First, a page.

"I use guided courses to propel me to the next level of climbing difficulty," explains Ruddy, who's recently gained considerable experience in ice climbing. "They are confidence boosters. About 95 percent of my climbing involves just one other partner on shorter, steeper rock and ice climbs."
For the McKinley expedition, Ruddy and his seven fellow climbers transported about 500 pounds of food, 18 gallons of stove fuel, tents, stoves and climbing gear-including rope, metal pickets, ice axes and ski poles-plus personal provisions of clothes, snowshoes, harnesses and sleeping bags.
"Each person had about 120-130 pounds of gear, total," Ruddy says. "So, what we had to do was make double carries, using sleds on the lower section. For example, we'd set up camp, make a carry up the glacier and cache our loads, return to camp to sleep, then break camp and move it to the cache. Or, we could leapfrog the cache the following day, carry the loads up to the camp and so on."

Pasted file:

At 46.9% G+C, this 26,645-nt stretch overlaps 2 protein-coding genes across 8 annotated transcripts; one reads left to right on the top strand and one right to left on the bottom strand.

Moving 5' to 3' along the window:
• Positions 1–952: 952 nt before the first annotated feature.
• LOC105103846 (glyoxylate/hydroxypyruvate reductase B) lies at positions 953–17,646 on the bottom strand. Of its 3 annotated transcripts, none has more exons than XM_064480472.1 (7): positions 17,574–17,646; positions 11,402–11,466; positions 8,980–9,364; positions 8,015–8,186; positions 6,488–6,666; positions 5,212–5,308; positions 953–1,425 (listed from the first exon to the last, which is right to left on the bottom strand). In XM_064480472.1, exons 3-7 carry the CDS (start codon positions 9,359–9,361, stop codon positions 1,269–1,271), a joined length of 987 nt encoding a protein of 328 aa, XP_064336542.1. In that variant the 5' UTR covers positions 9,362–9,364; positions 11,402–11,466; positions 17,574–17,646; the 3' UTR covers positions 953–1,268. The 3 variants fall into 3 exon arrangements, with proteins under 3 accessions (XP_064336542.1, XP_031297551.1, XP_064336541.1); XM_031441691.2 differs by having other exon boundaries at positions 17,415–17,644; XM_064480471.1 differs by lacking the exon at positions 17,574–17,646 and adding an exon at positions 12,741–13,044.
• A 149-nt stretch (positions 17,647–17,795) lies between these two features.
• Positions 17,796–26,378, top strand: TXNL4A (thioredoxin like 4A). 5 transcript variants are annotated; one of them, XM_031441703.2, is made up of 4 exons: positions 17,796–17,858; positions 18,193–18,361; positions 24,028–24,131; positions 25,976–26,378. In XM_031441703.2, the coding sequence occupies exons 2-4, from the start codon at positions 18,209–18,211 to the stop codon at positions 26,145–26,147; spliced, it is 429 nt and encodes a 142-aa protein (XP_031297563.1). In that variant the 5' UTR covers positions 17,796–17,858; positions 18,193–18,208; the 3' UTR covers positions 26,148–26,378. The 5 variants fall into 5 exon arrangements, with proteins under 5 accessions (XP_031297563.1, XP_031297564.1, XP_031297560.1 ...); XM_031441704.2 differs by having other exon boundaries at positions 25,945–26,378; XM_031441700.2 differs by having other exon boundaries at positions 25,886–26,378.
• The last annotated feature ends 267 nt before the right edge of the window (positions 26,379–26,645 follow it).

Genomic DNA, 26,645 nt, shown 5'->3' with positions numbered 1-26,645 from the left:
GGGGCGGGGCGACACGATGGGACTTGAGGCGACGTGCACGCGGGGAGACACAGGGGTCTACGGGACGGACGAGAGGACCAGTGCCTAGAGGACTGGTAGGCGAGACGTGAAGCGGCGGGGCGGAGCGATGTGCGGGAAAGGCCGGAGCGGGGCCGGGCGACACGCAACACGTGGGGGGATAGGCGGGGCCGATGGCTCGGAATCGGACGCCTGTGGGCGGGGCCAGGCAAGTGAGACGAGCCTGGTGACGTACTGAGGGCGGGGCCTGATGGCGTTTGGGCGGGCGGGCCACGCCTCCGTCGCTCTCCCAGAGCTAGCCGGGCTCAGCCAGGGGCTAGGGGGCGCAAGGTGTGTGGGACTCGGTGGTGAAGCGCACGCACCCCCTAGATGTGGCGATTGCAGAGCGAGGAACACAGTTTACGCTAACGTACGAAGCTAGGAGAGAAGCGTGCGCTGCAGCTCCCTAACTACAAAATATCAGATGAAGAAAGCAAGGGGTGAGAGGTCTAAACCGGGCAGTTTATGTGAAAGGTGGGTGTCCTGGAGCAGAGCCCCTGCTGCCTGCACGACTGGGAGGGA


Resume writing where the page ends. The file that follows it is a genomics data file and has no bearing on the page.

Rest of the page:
Ruddy explains that there are essentially six camps on the trek to the summit of Mount McKinley. Base camp is at 7,200 feet; Safe Camp at 9,400 feet; and a third camp is at 11,100 feet at the base of the couloir, or gorge. Three more camps are located further up the West Rib: Apex, or Wishbone, Camp at 12,800 feet; the Bergschrund Camp at 14,700 feet; and High Camp at 16,300 feet.
Dressed in multi-layers of clothing, the climbers tied onto a rope, keeping about a 30-foot length between them. With each uphill glide step, it was essential to maintain a precise tension on the line-taut, but not too tight-in case anyone fell into a crevasse, Ruddy says.
The Kahiltan Glacier where they climbed is a vast, moving carpet of uneven, steep snow. On the way to the Safe Camp, the team ran into problems with ice falls-crevasses opening up, leaving 4 to 5-foot gaps that had to be jumped. This area is known as the Valley of Death, Ruddy says.
The team established the Bergschrund Camp at 14,700 feet and then carried a load to approximately 16,100 feet (a few hundred feet below High Camp).